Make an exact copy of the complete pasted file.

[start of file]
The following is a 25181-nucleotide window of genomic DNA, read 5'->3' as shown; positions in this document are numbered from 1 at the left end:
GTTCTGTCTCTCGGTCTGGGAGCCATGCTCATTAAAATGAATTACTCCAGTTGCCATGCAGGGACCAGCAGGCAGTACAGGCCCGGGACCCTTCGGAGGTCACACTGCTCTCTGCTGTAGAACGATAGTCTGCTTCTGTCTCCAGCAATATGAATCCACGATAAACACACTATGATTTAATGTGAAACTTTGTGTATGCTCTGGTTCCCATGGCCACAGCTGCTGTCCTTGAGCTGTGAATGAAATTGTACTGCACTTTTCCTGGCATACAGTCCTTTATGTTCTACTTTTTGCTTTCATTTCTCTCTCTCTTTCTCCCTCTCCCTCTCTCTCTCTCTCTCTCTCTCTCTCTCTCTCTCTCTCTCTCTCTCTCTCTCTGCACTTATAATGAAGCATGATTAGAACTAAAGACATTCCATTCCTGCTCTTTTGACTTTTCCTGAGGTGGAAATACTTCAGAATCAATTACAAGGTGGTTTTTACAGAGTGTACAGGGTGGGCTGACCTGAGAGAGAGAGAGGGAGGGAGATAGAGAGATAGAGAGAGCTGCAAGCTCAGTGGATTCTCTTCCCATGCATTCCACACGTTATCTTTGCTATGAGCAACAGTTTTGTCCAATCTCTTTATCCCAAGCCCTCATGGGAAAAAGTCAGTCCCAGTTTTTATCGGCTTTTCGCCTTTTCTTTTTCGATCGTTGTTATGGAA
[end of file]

The following is a 25181-nucleotide window of genomic DNA, read 5'->3' as shown; positions in this document are numbered from 1 at the left end:
GTTCTGTCTCTCGGTCTGGGAGCCATGCTCATTAAAATGAATTACTCCAGTTGCCATGCAGGGACCAGCAGGCAGTACAGGCCCGGGACCCTTCGGAGGTCACACTGCTCTCTGCTGTAGAACGATAGTCTGCTTCTGTCTCCAGCAATATGAATCCACGATAAACACACTATGATTTAATGTGAAACTTTGTGTATGCTCTGGTTCCCATGGCCACAGCTGCTGTCCTTGAGCTGTGAATGAAATTGTACTGCACTTTTCCTGGCATACAGTCCTTTATGTTCTACTTTTTGCTTTCATTTCTCTCTCTCTTTCTCCCTCTCCCTCTCTCTCTCTCTCTCTCTCTCTCTCTCTCTCTCTCTCTCTCTCTCTCTCTCTGCACTTATAATGAAGCATGATTAGAACTAAAGACATTCCATTCCTGCTCTTTTGACTTTTCCTGAGGTGGAAATACTTCAGAATCAATTACAAGGTGGTTTTTACAGAGTGTACAGGGTGGGCTGACCTGAGAGAGAGAGAGGGAGGGAGATAGAGAGATAGAGAGAGCTGCAAGCTCAGTGGATTCTCTTCCCATGCATTCCACACGTTATCTTTGCTATGAGCAACAGTTTTGTCCAATCTCTTTATCCCAAGCCCTCATGGGAAAAAGTCAGTCCCAGTTTTTATCGGCTTTTCGCCTTTTCTTTTTCGATCGTTGTTATGGAA